A Roth IRA allows you to make contributions with dollars you've already paid taxes on, so when you take out your money in retirement, it's tax-free.1 And, there is no RMD requirement for Roth IRAs.

However, Roth IRAs have income limits for eligibility. You may contribute to a Roth IRA if your monthly adjusted gross income (MAGI) for 2023 is less than $153,000 (single filer) or less than $228,000 (joint filer).

So, if you make too much, you may not be able to open an account.

2023 IRA contribution limits

The IRS sets contribution limits on IRA accounts that are the same for both traditional and Roth versions.

  • 2023 contribution limit: $6,500
  • 2023 catch-up limit: $1,000

Bottom line: IRAs might be a good option for a solo, self-employed business owner who wants to start saving but doesn't have a lot of cash on hand.

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Saving strategically for retirement

Regardless of what retirement plan you choose, a solid budget is the foundation of every retirement plan. Prioritize your future by paying yourself first, as they say, with a consistent line item in your budget for a retirement fund contribution. Intentionally carve out a piece of your monthly income or profit for retirement, and maintain that contribution as consistently as possible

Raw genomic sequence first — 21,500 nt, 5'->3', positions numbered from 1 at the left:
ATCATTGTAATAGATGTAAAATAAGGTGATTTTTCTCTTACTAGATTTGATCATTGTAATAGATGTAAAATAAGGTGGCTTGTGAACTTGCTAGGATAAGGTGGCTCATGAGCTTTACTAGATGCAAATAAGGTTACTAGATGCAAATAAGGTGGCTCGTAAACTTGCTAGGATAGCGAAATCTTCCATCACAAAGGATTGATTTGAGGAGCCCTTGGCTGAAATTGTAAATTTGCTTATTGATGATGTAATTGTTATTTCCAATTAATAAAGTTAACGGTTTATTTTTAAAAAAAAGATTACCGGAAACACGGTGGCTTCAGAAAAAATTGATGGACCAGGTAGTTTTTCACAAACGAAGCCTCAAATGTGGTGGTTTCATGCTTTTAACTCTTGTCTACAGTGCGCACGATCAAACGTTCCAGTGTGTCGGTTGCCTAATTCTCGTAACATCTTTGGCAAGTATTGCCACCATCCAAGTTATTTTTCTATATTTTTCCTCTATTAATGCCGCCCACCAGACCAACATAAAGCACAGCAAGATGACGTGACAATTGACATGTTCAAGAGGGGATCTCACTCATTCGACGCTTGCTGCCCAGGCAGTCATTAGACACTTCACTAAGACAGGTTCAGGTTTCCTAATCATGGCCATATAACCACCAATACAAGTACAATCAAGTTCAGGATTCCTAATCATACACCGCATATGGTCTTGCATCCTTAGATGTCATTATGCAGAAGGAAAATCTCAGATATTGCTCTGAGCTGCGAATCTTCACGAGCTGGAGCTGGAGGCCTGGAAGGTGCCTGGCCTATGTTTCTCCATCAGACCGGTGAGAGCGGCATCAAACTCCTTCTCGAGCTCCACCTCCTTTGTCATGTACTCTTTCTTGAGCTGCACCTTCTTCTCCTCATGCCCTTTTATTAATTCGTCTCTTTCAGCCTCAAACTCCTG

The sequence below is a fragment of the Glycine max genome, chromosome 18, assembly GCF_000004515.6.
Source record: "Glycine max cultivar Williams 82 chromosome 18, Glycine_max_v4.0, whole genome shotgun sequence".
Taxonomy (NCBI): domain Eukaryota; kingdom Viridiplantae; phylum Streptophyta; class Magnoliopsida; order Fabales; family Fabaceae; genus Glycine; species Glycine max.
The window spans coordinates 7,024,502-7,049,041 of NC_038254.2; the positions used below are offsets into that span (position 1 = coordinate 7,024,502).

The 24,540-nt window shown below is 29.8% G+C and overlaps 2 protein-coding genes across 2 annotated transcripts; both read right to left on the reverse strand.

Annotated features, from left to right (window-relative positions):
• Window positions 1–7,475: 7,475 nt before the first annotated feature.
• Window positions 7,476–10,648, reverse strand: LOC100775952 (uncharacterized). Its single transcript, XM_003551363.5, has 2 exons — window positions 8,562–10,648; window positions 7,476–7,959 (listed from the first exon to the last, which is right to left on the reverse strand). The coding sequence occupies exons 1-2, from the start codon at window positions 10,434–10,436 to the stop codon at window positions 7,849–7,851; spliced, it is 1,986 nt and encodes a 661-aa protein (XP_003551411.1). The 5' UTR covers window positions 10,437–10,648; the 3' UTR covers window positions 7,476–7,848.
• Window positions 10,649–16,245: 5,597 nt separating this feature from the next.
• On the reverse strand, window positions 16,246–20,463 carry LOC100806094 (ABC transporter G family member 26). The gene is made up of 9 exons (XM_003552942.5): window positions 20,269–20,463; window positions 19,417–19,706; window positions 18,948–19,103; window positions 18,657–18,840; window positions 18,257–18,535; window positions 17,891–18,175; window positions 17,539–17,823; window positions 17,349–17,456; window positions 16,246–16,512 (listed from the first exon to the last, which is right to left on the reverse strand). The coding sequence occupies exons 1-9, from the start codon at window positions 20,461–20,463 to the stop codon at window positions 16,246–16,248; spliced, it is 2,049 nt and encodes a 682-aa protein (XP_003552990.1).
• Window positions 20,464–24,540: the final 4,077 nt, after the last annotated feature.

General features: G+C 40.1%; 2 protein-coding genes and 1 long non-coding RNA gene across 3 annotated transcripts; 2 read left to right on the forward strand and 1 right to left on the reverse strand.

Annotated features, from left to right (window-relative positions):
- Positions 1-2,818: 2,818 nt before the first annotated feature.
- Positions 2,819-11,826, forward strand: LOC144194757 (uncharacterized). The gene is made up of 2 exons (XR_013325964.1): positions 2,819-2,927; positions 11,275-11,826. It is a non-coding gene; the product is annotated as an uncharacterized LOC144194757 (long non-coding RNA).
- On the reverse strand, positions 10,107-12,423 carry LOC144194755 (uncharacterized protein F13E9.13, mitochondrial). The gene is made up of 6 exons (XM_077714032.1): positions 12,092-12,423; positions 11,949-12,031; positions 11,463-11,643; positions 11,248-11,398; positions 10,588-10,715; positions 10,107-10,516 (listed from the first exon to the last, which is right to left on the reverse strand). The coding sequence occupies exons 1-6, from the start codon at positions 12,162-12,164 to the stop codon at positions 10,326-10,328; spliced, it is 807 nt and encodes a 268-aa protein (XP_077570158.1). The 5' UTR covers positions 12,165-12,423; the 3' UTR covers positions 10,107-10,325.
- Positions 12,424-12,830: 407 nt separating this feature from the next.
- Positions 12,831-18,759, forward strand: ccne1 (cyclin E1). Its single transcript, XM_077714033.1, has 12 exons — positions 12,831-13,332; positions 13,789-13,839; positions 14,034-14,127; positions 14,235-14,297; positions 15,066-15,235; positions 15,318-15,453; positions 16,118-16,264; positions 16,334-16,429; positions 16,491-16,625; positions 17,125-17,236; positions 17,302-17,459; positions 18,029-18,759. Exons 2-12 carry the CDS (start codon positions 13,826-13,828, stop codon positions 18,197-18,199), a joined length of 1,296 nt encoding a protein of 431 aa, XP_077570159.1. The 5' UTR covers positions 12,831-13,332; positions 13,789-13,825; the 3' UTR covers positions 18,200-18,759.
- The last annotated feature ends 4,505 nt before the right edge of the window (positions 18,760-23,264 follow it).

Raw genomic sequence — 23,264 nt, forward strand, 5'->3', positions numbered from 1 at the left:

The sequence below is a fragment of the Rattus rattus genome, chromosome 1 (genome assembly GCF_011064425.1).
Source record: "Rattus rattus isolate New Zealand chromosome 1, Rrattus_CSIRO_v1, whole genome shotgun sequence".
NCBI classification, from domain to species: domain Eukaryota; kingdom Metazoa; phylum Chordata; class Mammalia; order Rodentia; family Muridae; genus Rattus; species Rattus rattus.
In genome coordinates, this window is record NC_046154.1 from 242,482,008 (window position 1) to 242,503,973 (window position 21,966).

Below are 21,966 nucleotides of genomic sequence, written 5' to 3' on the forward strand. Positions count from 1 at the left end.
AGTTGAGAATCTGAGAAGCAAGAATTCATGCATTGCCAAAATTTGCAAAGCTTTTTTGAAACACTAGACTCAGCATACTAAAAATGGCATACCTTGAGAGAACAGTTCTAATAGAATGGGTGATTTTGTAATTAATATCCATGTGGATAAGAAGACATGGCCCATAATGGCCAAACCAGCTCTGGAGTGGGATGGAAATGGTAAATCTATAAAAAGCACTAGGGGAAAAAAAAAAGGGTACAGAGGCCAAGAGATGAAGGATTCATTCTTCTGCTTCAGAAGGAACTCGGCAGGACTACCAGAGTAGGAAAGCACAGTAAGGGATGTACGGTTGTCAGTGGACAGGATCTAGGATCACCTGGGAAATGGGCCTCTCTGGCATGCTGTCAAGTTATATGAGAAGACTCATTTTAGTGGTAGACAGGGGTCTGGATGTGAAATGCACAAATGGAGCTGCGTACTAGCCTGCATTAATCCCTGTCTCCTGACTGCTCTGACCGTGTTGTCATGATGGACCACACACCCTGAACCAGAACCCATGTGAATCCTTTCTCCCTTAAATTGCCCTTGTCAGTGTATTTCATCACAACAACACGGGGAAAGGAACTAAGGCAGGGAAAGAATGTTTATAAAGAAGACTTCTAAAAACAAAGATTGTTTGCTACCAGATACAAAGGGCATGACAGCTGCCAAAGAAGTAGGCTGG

Along with contributing as much and as frequently as you can, you also should safeguard your retirement savings. As a self-employed person, you should consider having a handful of other protections and services in place to ensure you don't force an early withdrawal or otherwise damage your nest egg:

  • Get business insurance. An accident in your workplace or a lawsuit could cause severe financial strain for your company (and potentially your savings). Business liability insurance can help protect you from costly settlements that you would otherwise be financially responsible for.
  • Consider a healthcare savings account (HSA). An HSA is a helpful tool if you have a high-deductible health plan. You might consider setting up an HSA to cover out-of-pocket healthcare expenses so you don't have to dip into your retirement savings if an unexpected health emergency arises.

Working with a financial advisor to walk through these important small business necessities—including a more in-depth look at retirement for self-employed individuals—can help you fully understand their impacts on your life, business, and future. Contact one of our financial advisors today to get started.

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Distributions of earnings are tax free as long as your Roth IRA is at least five years old and one of the following requirements is met: (1) you are at least age 59½; (2) you are disabled; (3) you are purchasing your first home ($10,000 lifetime maximum); or (4) the money is being paid to a beneficiary.

Thrivent and its financial advisors and professionals do not provide legal, accounting or tax advice. Consult your attorney or tax professional.